Dan Patterson talked with Alex Feinberg, COO of Petram Security, about leaving Google for the startup.
Watch the video, or read their conversation below:
Patterson: So you went to Google long before that move was cool. You left a hedge fund to do it, why?
Feinberg: Yeah, it was really interesting. When I first joined the hedge fund, I was like 23, about to turn 24 years old. I'd majored in economics, but really my major was baseball [Feinberg played baseball for his university, Vanderbilt]. I didn't really understand finance or banking that much. I couldn't tell you what an investment bank did when I was 24 years old and I was interviewing with Goldman Sachs. I really couldn't tell you their business model. I could just tell you that I wanted a job there because older people suggested to me that that would be a good place to start my career.
As I started understanding what investment banks did and as I started understanding how the banking system was constructed, and as I understood how money was created, it became apparent to me that the US government, the US banking system was in a bind. It was in a bind and based on our investment of 2010-2011, we thought the financial sector was still ham-strung. We thought the economy was still bad and it wasn't going improve substantially for quite some time. What we thought was going to happen was that the Central Bank would continue to do quantitative like QE2, QE3, QE4, QE5, QE6, QE10. We thought that that was going to happen and if you understand how many move around financial markets, one of the end symptoms of money being created by the trillions of dollars is this money is going to seep into different classes. I really thought that the assets that were most sensitive to cost of capital decreases, e.g. tech companies, companies with negative cash flow or companies whose profitability was multiple years down the line. I thought these companies' evaluations would benefit most substantially from quantitative easing that we expected the Federal Reserve to do and to continue to do.
SEE: Launching and building a startup: A founder's guide (free PDF) (TechRepublic)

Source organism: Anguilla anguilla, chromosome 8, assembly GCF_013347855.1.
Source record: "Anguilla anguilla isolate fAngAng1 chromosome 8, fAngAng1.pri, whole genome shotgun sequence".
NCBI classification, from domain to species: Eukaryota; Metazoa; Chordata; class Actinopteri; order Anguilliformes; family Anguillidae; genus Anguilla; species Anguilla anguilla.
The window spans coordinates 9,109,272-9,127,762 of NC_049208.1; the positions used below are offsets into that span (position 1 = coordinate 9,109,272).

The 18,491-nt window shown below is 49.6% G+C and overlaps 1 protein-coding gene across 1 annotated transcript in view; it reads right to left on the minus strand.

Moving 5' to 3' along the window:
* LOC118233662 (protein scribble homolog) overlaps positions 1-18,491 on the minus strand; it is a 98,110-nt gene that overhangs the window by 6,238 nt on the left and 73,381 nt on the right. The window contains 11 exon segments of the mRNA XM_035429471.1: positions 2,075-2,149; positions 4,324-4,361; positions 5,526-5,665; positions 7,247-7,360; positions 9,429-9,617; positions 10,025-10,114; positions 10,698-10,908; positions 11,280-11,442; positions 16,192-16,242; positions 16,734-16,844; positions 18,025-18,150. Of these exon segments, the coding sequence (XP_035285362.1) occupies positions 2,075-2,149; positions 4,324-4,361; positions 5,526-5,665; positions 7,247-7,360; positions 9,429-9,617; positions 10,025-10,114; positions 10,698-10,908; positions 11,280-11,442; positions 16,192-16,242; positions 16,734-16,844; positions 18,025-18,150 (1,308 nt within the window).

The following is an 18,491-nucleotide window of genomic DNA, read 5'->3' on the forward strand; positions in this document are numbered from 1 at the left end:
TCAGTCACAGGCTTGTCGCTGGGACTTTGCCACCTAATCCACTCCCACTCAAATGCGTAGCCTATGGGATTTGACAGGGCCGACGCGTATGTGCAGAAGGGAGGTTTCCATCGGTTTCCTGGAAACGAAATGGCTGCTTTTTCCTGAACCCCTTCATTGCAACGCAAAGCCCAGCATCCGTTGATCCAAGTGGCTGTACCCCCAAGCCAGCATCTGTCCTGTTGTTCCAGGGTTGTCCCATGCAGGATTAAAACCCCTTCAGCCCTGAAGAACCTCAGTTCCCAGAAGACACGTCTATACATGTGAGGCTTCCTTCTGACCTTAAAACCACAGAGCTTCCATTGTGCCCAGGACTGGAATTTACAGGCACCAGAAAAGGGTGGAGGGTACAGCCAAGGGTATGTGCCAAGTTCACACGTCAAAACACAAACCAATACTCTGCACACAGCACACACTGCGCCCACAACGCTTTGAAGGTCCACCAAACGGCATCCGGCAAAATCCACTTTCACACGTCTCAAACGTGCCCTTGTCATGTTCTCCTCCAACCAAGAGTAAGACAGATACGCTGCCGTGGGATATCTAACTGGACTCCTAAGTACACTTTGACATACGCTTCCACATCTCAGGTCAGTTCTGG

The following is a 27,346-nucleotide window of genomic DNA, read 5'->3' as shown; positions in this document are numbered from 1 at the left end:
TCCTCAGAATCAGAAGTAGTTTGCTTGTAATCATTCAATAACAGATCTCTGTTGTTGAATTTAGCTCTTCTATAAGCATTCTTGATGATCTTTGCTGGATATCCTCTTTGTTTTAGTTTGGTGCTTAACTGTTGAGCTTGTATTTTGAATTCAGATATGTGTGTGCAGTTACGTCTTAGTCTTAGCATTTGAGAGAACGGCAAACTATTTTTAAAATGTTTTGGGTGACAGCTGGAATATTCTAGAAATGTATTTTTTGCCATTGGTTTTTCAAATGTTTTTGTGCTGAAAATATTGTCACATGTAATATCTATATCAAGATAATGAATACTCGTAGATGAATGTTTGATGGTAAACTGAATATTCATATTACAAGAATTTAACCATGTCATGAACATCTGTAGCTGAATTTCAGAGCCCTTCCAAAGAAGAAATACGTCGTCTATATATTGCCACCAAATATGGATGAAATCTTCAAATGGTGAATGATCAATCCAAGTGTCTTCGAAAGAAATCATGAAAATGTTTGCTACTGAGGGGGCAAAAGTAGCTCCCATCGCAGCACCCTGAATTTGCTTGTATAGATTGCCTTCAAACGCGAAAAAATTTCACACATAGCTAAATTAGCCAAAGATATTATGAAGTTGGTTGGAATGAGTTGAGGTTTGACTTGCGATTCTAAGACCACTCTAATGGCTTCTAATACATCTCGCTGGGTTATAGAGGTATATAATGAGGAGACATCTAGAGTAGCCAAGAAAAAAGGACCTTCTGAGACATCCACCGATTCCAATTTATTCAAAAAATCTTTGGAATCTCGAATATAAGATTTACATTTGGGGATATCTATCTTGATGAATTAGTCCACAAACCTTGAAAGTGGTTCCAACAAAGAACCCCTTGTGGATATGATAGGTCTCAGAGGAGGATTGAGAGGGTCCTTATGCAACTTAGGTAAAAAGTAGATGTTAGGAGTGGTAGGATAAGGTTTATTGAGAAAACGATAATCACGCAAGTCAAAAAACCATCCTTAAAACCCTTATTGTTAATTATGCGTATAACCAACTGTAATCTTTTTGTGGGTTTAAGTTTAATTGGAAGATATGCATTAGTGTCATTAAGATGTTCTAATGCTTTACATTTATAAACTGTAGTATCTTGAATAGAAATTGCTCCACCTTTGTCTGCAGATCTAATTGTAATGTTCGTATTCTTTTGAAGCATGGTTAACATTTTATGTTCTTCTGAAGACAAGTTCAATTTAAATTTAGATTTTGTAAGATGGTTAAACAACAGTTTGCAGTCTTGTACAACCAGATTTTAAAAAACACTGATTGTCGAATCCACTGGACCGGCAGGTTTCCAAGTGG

In 2011, given I had entrepreneurial inklings myself for years. I actually started and ran a small business when I was in school. I thought, 'Great, I'm going to move back to Silicon Valley, the fed's going to keep interest rates low for a long period of time.' Lots of capital are going to come into the space and there are going to be a lot of career opportunities because of how much money is being poured in. The money is being poured in specifically because of what the Central Bank is doing.
It's actually because when I moved back to San Francisco in 2011, we were starting to see some tech protests about the cost of living going up. People were starting to blame Google, starting to blame Facebook. I remember thinking to myself, 'they should just walk up to the Federal Reserve building which is just three blocks down the street from Google because those are the people who are creating the fuel that is sustaining this tech market.' I thought, 'Google's a great place to start, given I'm not a computer science major, but I can speak to people an with my athletic background,' I was actually able to elevate our pitch my way into a roll, which I just dumb Alex, using my old heuristics that I had for baseball. I thought, 'Well, if I look good in a suit, which is very important to scouts, if you look good in a baseball uniform, they'll draft you like three rounds higher.'
So I had my custom-fitted suit that I got for $450 from Hong Kong, 'cause it's cheaper to get a nice fitting suit there than a poorly fitting suit in the US. I walked in with my leather binder, with the invitation of another Vanderbilt graduate and basically in 30 seconds, I was able to make more progress than I was in the 30 days prior, kind of cold emailing. You know, email addresses that would never read my resume and give me a call back. I ended up joining there in a sales role to start.
Dan Patterson has nothing to disclose. He does not hold investments in the technology companies he covers.
Dan is a Senior Producer for CNET and CBS News.